Television sports fans who switched from the Olympic Games to English Premier League soccer may ponder the contrast between the sportsmanship that typifies Olympians and the loutish antics of many footballers, and between the role models they offer young admirers. Olympic athletes take centre stage only for a short time, while the soccer league occupies it most of the year. So young fans are more exposed to the mouthing of foul language, aggressive disputation of referees' decisions, feigning of injury to win a penalty and the like. Such behaviour tarnishes the image of a sport that has bridged all barriers of class and race. Racism, among spectators as well as between the players, is adding a distasteful overtone.
It is up to the game's national and international authorities to safeguard its reputation. This means showing more backbone in dealing with conduct by highly paid stars that brings the game into disrepute. The old-timers' code that what happens on the field stays on the field is no longer enough. A reminder of that is the case in which England star and former captain John Terry faced a criminal charge of racial abuse of an opposition player. The court cleared him because television footage showing him mouthing a racial slur did not prove it criminal beyond reasonable doubt. It is good in this instance that the Football Association pursued him under its own rules, which set a lower standard of proof. He has been suspended for four club games and fined £220,000 (HK$2.75 million).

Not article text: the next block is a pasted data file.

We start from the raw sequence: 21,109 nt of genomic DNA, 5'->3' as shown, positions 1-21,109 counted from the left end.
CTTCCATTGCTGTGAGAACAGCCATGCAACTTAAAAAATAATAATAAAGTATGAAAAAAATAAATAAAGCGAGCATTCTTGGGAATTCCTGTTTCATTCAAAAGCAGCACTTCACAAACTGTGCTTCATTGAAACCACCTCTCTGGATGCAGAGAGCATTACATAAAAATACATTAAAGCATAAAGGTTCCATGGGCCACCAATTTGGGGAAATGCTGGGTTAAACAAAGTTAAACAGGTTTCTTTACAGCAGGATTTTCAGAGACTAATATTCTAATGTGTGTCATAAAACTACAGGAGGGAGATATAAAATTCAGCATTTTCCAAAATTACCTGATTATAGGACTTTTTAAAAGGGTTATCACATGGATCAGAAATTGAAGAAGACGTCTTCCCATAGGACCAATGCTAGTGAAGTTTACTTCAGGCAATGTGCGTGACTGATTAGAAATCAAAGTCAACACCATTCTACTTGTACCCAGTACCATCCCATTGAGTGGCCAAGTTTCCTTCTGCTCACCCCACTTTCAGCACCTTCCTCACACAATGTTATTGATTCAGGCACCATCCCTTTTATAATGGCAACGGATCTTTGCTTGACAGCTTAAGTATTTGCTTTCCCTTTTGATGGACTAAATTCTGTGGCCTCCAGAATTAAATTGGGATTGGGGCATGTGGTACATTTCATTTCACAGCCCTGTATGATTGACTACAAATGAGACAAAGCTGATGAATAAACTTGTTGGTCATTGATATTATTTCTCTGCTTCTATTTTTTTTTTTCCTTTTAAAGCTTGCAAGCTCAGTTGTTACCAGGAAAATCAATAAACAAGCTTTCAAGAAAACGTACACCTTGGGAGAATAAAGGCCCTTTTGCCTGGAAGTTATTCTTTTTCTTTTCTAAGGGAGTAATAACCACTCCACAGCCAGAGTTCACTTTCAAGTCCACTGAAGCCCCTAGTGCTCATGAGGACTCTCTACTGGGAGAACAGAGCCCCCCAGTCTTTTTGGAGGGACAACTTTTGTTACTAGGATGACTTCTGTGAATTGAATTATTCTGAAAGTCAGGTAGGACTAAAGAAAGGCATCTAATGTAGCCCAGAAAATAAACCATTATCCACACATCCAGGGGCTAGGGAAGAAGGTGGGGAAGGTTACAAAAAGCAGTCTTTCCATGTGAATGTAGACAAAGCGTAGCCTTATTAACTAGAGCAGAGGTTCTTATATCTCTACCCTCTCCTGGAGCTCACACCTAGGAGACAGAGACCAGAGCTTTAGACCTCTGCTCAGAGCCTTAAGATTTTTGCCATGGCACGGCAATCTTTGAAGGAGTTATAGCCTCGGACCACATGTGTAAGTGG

Terry does not deny using the words, but says he was only reacting to an accusation of racism. He may yet appeal against the decision. Whatever the outcome, the incident will remain a regrettable stain on a fine career. But it is a case of the game being bigger than the man. After all, soccer claims to be the world's game and its stars are often international role models to youth. So it has no room for racism or exceptions to the rule. Zero tolerance is the only effective deterrent. The English FA has shown the way by signalling to players of all ethnicities in the Premier League that it is prepared to protect them.